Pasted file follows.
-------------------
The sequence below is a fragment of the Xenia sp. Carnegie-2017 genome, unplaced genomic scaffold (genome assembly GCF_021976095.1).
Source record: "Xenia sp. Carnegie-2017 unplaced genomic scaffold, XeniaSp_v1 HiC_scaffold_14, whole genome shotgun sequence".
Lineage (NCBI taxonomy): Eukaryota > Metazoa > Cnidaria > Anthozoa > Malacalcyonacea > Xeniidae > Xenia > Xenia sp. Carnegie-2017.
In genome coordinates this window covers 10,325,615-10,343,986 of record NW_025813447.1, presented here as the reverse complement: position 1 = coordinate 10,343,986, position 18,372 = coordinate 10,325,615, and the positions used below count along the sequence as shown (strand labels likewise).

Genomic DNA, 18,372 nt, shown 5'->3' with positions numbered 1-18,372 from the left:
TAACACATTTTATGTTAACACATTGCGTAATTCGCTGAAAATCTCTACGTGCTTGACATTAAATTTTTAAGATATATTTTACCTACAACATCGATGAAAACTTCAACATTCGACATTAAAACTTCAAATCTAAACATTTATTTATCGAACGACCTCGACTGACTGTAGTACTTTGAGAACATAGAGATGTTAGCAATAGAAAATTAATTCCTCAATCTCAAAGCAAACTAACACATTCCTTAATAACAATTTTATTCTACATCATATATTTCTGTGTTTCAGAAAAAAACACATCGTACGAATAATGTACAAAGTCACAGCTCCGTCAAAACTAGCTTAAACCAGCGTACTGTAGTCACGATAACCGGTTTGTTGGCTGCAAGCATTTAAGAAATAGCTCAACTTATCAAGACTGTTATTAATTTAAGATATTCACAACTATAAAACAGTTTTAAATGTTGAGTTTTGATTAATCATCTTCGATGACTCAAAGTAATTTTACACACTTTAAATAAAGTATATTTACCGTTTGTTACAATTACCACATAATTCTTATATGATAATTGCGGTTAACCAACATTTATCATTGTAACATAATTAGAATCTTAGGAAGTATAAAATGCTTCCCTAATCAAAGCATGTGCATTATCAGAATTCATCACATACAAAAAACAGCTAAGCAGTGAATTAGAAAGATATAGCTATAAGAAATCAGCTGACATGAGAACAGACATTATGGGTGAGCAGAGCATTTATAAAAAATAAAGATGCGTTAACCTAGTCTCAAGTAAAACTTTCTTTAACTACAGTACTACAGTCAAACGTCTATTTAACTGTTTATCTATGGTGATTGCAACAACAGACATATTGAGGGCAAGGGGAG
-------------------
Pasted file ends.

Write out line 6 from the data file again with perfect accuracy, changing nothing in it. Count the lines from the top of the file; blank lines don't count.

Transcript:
TAACACATTTTATGTTAACACATTGCGTAATTCGCTGAAAATCTCTACGTGCTTGACATTAAATTTTTAAGATATATTTTACCTACAACATCGATGAAAACTTCAACATTCGACATTAAAACTTCAAATCTAAACATTTATTTATCGAACGACCTCGACTGACTGTAGTACTTTGAGAACATAGAGATGTTAGCAATAGAAAATTAATTCCTCAATCTCAAAGCAAACTAACACATTCCTTAATAACAATTTTATTCTACATCATATATTTCTGTGTTTCAGAAAAAAACACATCGTACGAATAATGTACAAAGTCACAGCTCCGTCAAAACTAGCTTAAACCAGCGTACTGTAGTCACGATAACCGGTTTGTTGGCTGCAAGCATTTAAGAAATAGCTCAACTTATCAAGACTGTTATTAATTTAAGATATTCACAACTATAAAACAGTTTTAAATGTTGAGTTTTGATTAATCATCTTCGATGACTCAAAGTAATTTTACACACTTTAAATAAAGTATATTTACCGTTTGTTACAATTACCACATAATTCTTATATGATAATTGCGGTTAACCAACATTTATCATTGTAACATAATTAGAATCTTAGGAAGTATAAAATGCTTCCCTAATCAAAGCATGTGCATTATCAGAATTCATCACATACAAAAAACAGCTAAGCAGTGAATTAGAAAGATATAGCTATAAGAAATCAGCTGACATGAGAACAGACATTATGGGTGAGCAGAGCATTTATAAAAAATAAAGATGCGTTAACCTAGTCTCAAGTAAAACTTTCTTTAACTACAGTACTACAGTCAAACGTCTATTTAACTGTTTATCTATGGTGATTGCAACAACAGACATATTGAGGGCAAGGGGAG